What's the difference in saying:


Both mean I will eat the fish but I really have never heard the first manner of speaking being verbalized. Only ever seen them in social media posts, etc.


Please review your textbook. 食べ is the 連用形 ("continuative form", aka masu-stem) of 食べる. As the name suggests, it's one of the forms of a verb that appear before other words. It cannot end a sentence on its own like the imperative form or the dictionary form can. If you said 魚を食べ, it would sound like you suddenly stopped speaking in the middle of a sentence.

| improve this answer | |

I'm just adding on a bit to what naruto said;

魚を食べ is the same as 魚を食べて. Which means you need something else to end the sentence, i.e. 魚を食べ、水を飲みました <-> 魚を食べて、水を飲みました The difference is slight, but the stem form (食べ) is used in writing for a more narrative tone, like in books or news reports (outside of dialog), while the te-form is more conversational. But both the stem form and the te-form are often used in the same text. From what I've seen the te-form is still more common, even in narration.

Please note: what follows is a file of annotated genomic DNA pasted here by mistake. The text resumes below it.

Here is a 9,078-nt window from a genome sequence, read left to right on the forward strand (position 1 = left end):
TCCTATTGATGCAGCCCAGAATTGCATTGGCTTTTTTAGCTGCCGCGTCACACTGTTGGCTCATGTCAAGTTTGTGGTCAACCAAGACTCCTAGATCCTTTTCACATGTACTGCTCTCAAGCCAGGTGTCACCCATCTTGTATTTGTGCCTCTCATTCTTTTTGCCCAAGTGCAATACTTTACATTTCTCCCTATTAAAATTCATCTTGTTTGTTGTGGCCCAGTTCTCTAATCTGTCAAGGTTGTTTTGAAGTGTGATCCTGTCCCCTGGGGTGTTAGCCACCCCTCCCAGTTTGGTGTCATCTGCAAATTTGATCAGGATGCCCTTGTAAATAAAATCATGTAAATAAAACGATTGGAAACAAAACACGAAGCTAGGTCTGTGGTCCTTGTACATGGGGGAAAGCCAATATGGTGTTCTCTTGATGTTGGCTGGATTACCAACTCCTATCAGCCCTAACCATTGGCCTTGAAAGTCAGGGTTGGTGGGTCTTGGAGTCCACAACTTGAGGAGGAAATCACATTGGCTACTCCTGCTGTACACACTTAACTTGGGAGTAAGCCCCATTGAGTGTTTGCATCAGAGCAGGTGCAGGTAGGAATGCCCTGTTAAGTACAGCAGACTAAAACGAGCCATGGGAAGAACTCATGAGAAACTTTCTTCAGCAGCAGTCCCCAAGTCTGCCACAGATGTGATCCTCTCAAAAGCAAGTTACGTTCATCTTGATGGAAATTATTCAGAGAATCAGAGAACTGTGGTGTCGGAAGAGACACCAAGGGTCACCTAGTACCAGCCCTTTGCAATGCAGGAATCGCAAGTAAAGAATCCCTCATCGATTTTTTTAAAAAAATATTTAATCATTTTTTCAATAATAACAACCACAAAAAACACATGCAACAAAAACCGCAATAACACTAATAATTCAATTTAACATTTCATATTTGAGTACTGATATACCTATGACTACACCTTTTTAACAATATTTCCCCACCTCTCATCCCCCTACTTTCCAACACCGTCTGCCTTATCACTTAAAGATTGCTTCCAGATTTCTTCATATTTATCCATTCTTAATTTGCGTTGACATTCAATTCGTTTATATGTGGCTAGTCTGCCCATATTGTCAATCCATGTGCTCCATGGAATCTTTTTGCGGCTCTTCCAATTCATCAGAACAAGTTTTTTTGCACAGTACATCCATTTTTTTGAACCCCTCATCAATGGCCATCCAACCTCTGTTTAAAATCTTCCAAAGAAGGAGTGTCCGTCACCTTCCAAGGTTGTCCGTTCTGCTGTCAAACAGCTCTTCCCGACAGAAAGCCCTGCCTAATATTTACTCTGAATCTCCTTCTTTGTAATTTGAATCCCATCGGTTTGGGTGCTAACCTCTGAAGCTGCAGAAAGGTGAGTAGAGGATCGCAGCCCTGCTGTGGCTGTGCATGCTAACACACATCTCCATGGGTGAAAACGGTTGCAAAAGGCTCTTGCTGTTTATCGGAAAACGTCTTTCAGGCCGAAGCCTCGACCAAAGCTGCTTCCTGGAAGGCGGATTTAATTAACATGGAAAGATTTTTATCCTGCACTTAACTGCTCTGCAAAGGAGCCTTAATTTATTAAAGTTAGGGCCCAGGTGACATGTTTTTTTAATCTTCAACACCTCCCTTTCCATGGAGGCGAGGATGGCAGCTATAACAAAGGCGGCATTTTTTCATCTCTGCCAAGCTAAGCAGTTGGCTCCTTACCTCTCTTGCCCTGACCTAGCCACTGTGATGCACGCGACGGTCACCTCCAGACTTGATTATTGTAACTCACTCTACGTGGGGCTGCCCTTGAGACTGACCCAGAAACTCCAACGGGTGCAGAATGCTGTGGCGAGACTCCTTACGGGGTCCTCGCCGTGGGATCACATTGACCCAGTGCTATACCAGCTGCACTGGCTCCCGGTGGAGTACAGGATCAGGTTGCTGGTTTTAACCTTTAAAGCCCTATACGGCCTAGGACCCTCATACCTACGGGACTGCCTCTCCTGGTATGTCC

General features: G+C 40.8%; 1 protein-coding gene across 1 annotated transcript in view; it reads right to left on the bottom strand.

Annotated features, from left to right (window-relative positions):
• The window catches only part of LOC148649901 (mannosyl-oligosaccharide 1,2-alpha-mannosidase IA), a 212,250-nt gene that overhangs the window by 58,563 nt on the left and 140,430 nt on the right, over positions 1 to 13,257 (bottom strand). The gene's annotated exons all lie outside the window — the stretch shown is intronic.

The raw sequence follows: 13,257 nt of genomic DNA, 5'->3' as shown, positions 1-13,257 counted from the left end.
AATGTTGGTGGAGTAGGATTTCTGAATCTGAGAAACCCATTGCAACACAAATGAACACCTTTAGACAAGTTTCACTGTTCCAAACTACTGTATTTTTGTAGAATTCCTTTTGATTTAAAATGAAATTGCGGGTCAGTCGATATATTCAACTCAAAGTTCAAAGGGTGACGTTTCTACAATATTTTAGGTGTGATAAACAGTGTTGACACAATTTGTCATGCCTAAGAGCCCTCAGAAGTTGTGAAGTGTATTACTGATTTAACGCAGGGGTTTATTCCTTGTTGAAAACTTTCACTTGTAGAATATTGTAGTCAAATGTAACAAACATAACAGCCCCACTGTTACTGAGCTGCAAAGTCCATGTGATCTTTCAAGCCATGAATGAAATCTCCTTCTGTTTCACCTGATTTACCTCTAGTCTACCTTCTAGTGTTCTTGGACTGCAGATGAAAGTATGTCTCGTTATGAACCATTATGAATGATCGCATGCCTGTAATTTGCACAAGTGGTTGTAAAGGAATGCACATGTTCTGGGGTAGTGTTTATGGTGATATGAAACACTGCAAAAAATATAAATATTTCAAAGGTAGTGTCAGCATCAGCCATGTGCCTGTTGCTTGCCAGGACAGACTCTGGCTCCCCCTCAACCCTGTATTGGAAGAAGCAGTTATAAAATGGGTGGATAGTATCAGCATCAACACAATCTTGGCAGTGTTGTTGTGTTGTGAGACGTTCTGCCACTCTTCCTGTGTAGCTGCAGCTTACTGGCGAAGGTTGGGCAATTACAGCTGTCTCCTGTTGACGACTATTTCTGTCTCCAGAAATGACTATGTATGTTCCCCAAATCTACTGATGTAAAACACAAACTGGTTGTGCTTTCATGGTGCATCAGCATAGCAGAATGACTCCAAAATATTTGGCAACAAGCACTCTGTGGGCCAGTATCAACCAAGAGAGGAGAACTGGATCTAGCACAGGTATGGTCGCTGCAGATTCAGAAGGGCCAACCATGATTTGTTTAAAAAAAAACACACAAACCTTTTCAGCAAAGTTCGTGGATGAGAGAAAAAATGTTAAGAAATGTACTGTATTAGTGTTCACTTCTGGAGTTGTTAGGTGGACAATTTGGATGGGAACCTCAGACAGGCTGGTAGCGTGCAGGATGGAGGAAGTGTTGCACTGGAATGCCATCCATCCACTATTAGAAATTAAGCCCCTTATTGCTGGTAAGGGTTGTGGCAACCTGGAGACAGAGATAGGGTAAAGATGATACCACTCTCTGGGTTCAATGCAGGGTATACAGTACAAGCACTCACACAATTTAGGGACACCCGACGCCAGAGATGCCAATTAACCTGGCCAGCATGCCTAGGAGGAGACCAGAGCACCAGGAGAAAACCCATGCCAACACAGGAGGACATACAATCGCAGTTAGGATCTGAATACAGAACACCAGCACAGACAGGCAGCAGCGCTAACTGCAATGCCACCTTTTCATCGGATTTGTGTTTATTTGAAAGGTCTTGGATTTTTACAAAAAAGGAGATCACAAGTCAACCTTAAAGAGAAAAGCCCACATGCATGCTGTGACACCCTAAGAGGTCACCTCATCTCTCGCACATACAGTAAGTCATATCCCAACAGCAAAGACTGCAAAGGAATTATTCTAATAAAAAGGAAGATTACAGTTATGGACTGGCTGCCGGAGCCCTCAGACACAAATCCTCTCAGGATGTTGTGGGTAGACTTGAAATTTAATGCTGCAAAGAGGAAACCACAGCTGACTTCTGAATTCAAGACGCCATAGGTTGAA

One thing that the te-form can do, but the stem form can't, is to describe in what manner a verb is done.

歩いて帰った walkingly, I went home = I walked home

歩き帰った I walked and went home; which doesn't really make sense here.

That is at least how I have understood it.

| improve this answer | |

魚を食べ = Eating fish

魚を食べる = Am/Is eating fish

猫は<゜)))彡を食べ、寝る = The cat is eating a kaomoji fish then sleeping.

Just like English you can skip certain clauses and it's implied by the rest of the paragraph or "[yo]u can [use] abbrev[iations] and still get [the] point across" thanks to the 160-char Character Standard.

| improve this answer | |

Your Answer

By clicking “Post Your Answer”, you agree to our terms of service, privacy policy and cookie policy

Not the answer you're looking for? Browse other questions tagged or ask your own question.